Another advantage of solar energy for businesses is easy, hassle-free maintenance. Once the system has been installed, company owners don’t have to devote time and money to maintaining it, which is another factor that lowers running costs. 

 

How much does solar cost?


For most people who are toying with the idea of investing in solar panels, the numbers are a priority. If you’re thinking of installing solar PV, you probably want to know exactly how much it’s going to cost, how much you’re going to save, and how long it is going to take you to see a return on your investment. With tariffs changing, you might be wondering whether now is the best time to make a change. 

 

The cost of installation and buying solar panels has fallen significantly and taking lifetime maintenance costs into consideration, you can probably expect to pay around £8,000 for the system. The average 4kWp solar system, which comprises around 13-16 individual panels, will generate approximately 3,500kWh per year, which equates to almost 90,000 kWh over a lifetime taking minor deceleration over time into account. Without export payments, this represents a price of 9p/kWh. This is significantly cheaper than standard tariffs charged by energy suppliers, especially during peak hours. 

 

To benefit from the grid trade system and lower your bills, it makes sense to focus on using the energy you produce and storing the excess. Export rates are estimated at around 5p/kWh, but tariffs will vary according to the individual supplier. While exporting can generate money, most homeowners will benefit from saving money on electricity provided by the grid, and this is where the difference will be felt. 

 

How much energy does a solar panel produce?

If you’re looking out of the window and the skies are grey, or you’ve recently been caught in a sudden downpour even though it’s the height of summer, you may be thinking that solar power isn’t a viable option in the UK. While it is true that exposure to sunlight can affect the amount of energy generated, you don’t need searing heat and bright sunshine to power your home. The output of a solar panel will depend on the location and the technology used within the system, but typically, in the UK, you can expect a yield of 700-900kWh per year per kilowatt of PV. This means that the average 3.5kW system (south-facing) will produce approximately 3,000kWh per year. 

 

Maximising the benefits of solar in 2019

Solar energy offers a host of benefits, but there are steps you can take to ensure you get the most out of your system. These include:

  • Choosing the best location: when you’re buying a house, it’s very common for estate agents to use a south-facing garden as a major selling point. Just as the location of the garden matters to homeowners wanting to while away hours in the sunshine, the position of the house can also impact solar panel output. South-facing panels will enjoy prolonged exposure to sunlight, increasing productivity. 
  • Battery storage: battery storage offers the opportunity to generate and store energy, which gives you access to supplies whenever you need them. With a store in place, you can reduce reliance on the grid, access supplies at times when you would usually be paying peak prices, and create a reserve to draw on when the weather is poor.
  • Energy usage: swapping to solar may encourage you to make changes to the way you use energy. When you use electricity from the grid, it’s common to increase consumption during the mornings and evenings when prices tend to be higher. With a solar system, it often makes sense to utilise appliances during the daytime hours. You can modify your usage according to your needs and the tariffs you pay.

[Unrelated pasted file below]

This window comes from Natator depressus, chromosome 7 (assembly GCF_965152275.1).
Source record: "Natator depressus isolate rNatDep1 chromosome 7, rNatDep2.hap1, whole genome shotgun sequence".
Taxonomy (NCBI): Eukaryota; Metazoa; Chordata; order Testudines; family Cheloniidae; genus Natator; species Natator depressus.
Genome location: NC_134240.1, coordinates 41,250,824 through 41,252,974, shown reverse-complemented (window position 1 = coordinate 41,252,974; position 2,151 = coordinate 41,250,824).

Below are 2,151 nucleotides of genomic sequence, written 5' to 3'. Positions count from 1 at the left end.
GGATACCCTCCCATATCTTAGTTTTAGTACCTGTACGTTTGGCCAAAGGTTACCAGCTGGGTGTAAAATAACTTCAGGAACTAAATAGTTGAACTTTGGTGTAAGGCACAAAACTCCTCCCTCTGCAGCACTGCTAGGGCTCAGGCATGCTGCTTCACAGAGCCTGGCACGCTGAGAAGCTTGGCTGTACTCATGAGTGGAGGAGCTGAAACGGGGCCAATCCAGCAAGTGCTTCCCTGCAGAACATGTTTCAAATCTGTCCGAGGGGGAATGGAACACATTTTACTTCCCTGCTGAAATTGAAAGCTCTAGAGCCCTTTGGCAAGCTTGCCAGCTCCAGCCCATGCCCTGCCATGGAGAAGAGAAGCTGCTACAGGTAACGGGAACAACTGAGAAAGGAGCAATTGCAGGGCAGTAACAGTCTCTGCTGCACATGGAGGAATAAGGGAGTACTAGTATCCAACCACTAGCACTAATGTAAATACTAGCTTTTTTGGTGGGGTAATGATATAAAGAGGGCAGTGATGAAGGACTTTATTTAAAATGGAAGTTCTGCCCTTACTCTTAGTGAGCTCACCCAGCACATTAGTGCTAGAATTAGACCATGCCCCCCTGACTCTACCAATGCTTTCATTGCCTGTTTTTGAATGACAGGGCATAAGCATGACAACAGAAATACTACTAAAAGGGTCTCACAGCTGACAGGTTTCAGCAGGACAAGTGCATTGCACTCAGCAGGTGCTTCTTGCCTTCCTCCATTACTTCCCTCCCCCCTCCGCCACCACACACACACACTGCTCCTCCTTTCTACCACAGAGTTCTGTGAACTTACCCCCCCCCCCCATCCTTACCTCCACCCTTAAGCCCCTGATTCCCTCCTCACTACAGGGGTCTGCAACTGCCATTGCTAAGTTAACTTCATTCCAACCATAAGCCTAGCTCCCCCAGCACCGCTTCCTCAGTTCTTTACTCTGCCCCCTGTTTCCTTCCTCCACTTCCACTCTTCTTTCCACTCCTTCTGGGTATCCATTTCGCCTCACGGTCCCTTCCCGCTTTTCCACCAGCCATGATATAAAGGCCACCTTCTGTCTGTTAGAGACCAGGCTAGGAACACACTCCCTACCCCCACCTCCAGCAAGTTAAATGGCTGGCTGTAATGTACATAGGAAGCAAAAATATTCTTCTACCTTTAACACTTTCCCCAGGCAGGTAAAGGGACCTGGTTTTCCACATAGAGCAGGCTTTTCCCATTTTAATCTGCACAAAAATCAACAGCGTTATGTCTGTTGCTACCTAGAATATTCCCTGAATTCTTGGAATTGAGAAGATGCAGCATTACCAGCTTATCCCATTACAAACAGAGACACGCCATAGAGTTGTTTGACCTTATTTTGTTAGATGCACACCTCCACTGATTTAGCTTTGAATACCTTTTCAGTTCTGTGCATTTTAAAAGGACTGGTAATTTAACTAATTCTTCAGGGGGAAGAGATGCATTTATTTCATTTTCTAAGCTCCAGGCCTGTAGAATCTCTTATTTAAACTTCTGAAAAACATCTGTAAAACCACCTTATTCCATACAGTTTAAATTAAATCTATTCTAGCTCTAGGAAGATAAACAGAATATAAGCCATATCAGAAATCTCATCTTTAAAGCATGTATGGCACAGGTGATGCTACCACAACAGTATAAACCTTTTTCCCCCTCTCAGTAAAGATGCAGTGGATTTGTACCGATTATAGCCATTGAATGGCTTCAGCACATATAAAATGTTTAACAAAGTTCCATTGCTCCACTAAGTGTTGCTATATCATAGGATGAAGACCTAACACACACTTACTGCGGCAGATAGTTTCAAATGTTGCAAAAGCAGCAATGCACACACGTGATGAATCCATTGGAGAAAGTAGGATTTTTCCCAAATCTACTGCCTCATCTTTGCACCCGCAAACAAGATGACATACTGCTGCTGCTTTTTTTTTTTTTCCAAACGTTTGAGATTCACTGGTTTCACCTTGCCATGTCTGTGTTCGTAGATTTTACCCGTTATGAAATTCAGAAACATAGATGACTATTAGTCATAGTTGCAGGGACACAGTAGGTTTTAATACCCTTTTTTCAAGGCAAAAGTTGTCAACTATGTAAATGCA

Conclusion: is it worth getting solar in 2019?

There’s a huge amount of media attention on renewable energy at the moment due to changes in tariffs and incentives and a growing interest in greener living. If you’re thinking about installing solar panels, there are several key factors to consider. 

 

For many households, saving money is the main reason to think about investing in solar panels. The government’s FiT scheme has now been replaced with the SEG, and this will impact customers who are on the verge of switching to solar. If you already have solar panels, the change will not affect you for the next 20 years, and you’ll continue to receive payments under the terms of the FiT agreement. If you don’t already have a solar PV system, you should focus on the financial ins and outs of the SEG scheme. Energy companies that supply more than 150,000 customers will be required to provide an SEG tariff by 2020, but at the moment, not every supplier has specified a rate. This means that it’s difficult for consumers to get an idea of the level export rates will be set at, but also that it’s virtually impossible to compare prices and choose the best provider. By 1st January, it will be clear to see which deal is best based on the fixed and variable rates specified by the main energy companies. 

 

Despite the uncertainty created by the transition period, there is a whole host of reasons to consider solar energy. Producing and storing energy through renewable resources will save you money in the long-run and reduce your carbon footprint. While you might not generate a huge income from exporting excess energy, the fact that you can use stores will reduce the amount of electricity you take from the grid, dramatically lowering your energy bills. It may take some time to recoup your money, but if you’re prepared to focus on the long-term, installing a solar system at home could save you thousands of pounds in a lifetime. At a time when saving the planet has become a pressing task for all, investing in solar will also have untold environmental benefits. As solar panels become more popular, you might also find that going green makes your home more valuable in the future.